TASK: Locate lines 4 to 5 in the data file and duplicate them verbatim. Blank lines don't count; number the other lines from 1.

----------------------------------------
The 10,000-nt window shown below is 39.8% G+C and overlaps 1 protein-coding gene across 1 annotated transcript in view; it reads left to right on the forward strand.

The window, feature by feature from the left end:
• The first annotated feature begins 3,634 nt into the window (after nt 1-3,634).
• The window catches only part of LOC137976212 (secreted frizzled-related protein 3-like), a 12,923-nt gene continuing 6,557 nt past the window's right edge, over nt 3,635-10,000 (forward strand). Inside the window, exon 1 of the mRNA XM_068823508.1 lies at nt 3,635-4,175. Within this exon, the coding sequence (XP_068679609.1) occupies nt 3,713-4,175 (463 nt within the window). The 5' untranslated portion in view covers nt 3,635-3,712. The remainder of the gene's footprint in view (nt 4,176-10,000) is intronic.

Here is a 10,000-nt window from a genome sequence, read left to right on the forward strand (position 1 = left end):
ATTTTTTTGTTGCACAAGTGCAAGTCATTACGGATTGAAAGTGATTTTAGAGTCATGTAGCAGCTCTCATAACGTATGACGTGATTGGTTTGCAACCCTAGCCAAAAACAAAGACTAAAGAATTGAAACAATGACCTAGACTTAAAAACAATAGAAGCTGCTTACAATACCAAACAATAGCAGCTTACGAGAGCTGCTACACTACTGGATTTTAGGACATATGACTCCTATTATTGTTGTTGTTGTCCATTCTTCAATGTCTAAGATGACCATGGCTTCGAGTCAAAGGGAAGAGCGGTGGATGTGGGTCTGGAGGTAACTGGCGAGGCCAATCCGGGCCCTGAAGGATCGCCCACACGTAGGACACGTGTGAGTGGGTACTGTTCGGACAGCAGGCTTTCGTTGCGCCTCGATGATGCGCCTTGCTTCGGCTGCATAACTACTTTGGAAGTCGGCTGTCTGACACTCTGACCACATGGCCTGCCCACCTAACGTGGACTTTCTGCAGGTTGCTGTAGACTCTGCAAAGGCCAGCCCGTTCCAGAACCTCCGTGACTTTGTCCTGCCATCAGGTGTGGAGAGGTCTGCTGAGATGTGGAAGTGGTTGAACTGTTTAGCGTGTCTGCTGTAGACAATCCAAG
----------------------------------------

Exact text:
• The window catches only part of LOC137976212 (secreted frizzled-related protein 3-like), a 12,923-nt gene continuing 6,557 nt past the window's right edge, over nt 3,635-10,000 (forward strand). Inside the window, exon 1 of the mRNA XM_068823508.1 lies at nt 3,635-4,175. Within this exon, the coding sequence (XP_068679609.1) occupies nt 3,713-4,175 (463 nt within the window). The 5' untranslated portion in view covers nt 3,635-3,712. The remainder of the gene's footprint in view (nt 4,176-10,000) is intronic.

Here is a 10,000-nt window from a genome sequence, read left to right on the forward strand (position 1 = left end):